August 9, 2014 (KHARTOUM) – Sudan’s national dialogue committee known as 7+7, comprised of government parties and opposition ones, have signed a framework agreement on national dialogue a mechanism to implement its outcome, also announcing that the dialogue conference would officially convene in early September.
- Sudan’s national dialogue 7+7 committee (Ashorooq TV)
The ruling National Congress Party’s (NCP) deputy chairman and presidential assistant, Ibrahim Ghandour, declared the kickoff of dialogue in press statements on Sunday following the meeting.
Ghandour said the committee agreed on the roadmap for holding national dialogue following a period of hard work, describing it as the first step towards achieving national consensus.
Reliable sources within the committee told Sudan Tribune that the parties agreed on a three-month timeframe for conducting the dialogue beginning in September, noting that the agreement allowed political parties to hold internal consultations on issues facing dialogue.
According to the sources, the dialogue conference would discuss several issues including peace, economy, national identity, foreign relations and governance.
Ghandour demanded those who he described as “sceptics and hesitant” internally and abroad to engage in the dialogue in order to provide a model that can be followed by countries which suffer from similar problems.
He denied that political parties participating in the dialogue asked for postponing elections or establishing a transitional government, stressing that they agreed that all issues included in the roadmap will be discussed in the upcoming conference.
The representative of the Alliance of the Peoples’ Working Forces (APWF) in the committee, Ahmed Abu al-Gasim Hashim, said there was consensus on the framework agreement for holding the dialogue conference, noting that they agreed on a mechanism for implementing dialogue’s output.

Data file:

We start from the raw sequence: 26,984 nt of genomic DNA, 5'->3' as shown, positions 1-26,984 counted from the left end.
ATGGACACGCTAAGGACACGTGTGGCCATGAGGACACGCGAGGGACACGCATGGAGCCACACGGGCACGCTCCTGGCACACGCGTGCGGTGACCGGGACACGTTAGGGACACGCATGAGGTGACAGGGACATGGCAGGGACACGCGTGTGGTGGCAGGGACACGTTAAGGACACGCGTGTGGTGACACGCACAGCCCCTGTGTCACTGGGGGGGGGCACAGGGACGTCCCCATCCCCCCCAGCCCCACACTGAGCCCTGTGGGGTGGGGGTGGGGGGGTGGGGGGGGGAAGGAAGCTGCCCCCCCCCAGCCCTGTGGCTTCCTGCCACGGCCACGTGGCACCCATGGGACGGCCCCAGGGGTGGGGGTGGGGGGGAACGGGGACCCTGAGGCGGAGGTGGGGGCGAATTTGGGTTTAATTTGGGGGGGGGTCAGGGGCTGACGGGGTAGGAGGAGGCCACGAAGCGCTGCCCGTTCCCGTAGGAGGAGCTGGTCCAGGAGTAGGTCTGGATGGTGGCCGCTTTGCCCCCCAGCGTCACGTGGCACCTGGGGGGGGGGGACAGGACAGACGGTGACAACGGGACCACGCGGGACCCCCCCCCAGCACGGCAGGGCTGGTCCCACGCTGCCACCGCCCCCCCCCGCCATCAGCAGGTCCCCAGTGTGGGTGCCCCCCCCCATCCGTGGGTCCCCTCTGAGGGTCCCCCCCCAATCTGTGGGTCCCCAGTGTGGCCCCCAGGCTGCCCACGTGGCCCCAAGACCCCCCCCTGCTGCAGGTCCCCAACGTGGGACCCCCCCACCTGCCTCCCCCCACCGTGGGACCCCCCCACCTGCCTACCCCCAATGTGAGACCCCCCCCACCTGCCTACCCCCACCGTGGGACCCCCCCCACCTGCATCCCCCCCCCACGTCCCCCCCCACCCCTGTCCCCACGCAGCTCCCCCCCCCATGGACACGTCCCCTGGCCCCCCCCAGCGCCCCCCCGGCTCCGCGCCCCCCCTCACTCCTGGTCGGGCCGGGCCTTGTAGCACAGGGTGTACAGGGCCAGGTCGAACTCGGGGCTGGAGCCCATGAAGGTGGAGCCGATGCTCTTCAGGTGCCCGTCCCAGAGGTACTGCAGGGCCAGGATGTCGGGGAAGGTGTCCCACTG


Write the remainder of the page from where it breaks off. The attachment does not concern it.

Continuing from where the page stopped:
“An executive mechanism will be set up besides another one, which will be agreed on its formation and duration within the framework of the dialogue”, he added.
Last January, Bashir called on political parties and rebel groups to engage in a national dialogue to discuss ways to bring peace in the country and to discuss constitutional reforms.
The opposition alliance of the National Consensus Forces (NCF), gathering left forces, boycotted the political roundtable, asking the government first to stop war and create a conducive environment for the dialogue.
Opposition forces participating in the dialogue are also raising the same concerns but argue that such matters can be discussed within the national dialogue mechanism.
However, National Umma Party (NUP) leader Sadiq al-Mahdi suspended its participation in the political process after his detention in May.
Mahdi now demands the restoration of political freedoms and inclusion of rebel groups in the political process. However, he calls to exclude the small political formation at this stage and to involve only the “six historical parties”.
On Friday, he signed a joint political declaration with the rebel alliance of the Sudan Revolutionary Front (SRF) in Paris whereby they call to unify the political opposition forces over peace and democratic reforms.